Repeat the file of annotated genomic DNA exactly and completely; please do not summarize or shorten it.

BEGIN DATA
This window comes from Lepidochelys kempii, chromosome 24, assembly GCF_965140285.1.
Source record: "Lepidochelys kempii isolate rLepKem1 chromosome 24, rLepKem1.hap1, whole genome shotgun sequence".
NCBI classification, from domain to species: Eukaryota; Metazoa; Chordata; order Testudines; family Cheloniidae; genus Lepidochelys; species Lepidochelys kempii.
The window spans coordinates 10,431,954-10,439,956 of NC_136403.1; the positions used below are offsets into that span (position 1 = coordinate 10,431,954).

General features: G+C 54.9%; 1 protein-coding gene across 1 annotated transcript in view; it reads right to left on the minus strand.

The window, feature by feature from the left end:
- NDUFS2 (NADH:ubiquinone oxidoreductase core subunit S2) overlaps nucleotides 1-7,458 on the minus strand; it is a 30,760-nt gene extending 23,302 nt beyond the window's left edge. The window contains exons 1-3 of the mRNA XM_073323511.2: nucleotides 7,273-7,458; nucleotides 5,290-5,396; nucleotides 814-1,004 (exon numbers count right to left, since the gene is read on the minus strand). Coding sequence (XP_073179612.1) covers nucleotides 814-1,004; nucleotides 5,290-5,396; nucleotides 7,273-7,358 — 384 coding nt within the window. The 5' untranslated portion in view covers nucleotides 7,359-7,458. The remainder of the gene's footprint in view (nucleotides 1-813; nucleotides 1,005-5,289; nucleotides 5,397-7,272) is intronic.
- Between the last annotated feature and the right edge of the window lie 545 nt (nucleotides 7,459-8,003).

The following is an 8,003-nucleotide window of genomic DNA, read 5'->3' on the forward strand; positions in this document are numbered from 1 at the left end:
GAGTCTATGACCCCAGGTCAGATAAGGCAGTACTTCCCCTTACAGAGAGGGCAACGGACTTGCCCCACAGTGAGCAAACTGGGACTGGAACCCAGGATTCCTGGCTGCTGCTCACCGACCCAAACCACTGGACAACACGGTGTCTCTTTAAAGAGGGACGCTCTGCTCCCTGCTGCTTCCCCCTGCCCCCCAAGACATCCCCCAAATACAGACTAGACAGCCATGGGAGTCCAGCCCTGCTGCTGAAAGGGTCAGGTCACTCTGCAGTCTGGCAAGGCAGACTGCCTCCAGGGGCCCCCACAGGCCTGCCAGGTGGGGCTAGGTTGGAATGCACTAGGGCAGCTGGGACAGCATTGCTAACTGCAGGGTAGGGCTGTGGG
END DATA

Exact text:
This window comes from Lepidochelys kempii, chromosome 24, assembly GCF_965140285.1.
Source record: "Lepidochelys kempii isolate rLepKem1 chromosome 24, rLepKem1.hap1, whole genome shotgun sequence".
NCBI classification, from domain to species: Eukaryota; Metazoa; Chordata; order Testudines; family Cheloniidae; genus Lepidochelys; species Lepidochelys kempii.
The window spans coordinates 10,431,954-10,439,956 of NC_136403.1; the positions used below are offsets into that span (position 1 = coordinate 10,431,954).

General features: G+C 54.9%; 1 protein-coding gene across 1 annotated transcript in view; it reads right to left on the minus strand.

The window, feature by feature from the left end:
- NDUFS2 (NADH:ubiquinone oxidoreductase core subunit S2) overlaps nucleotides 1-7,458 on the minus strand; it is a 30,760-nt gene extending 23,302 nt beyond the window's left edge. The window contains exons 1-3 of the mRNA XM_073323511.2: nucleotides 7,273-7,458; nucleotides 5,290-5,396; nucleotides 814-1,004 (exon numbers count right to left, since the gene is read on the minus strand). Coding sequence (XP_073179612.1) covers nucleotides 814-1,004; nucleotides 5,290-5,396; nucleotides 7,273-7,358 — 384 coding nt within the window. The 5' untranslated portion in view covers nucleotides 7,359-7,458. The remainder of the gene's footprint in view (nucleotides 1-813; nucleotides 1,005-5,289; nucleotides 5,397-7,272) is intronic.
- Between the last annotated feature and the right edge of the window lie 545 nt (nucleotides 7,459-8,003).

The following is an 8,003-nucleotide window of genomic DNA, read 5'->3' on the forward strand; positions in this document are numbered from 1 at the left end:
GAGTCTATGACCCCAGGTCAGATAAGGCAGTACTTCCCCTTACAGAGAGGGCAACGGACTTGCCCCACAGTGAGCAAACTGGGACTGGAACCCAGGATTCCTGGCTGCTGCTCACCGACCCAAACCACTGGACAACACGGTGTCTCTTTAAAGAGGGACGCTCTGCTCCCTGCTGCTTCCCCCTGCCCCCCAAGACATCCCCCAAATACAGACTAGACAGCCATGGGAGTCCAGCCCTGCTGCTGAAAGGGTCAGGTCACTCTGCAGTCTGGCAAGGCAGACTGCCTCCAGGGGCCCCCACAGGCCTGCCAGGTGGGGCTAGGTTGGAATGCACTAGGGCAGCTGGGACAGCATTGCTAACTGCAGGGTAGGGCTGTGGG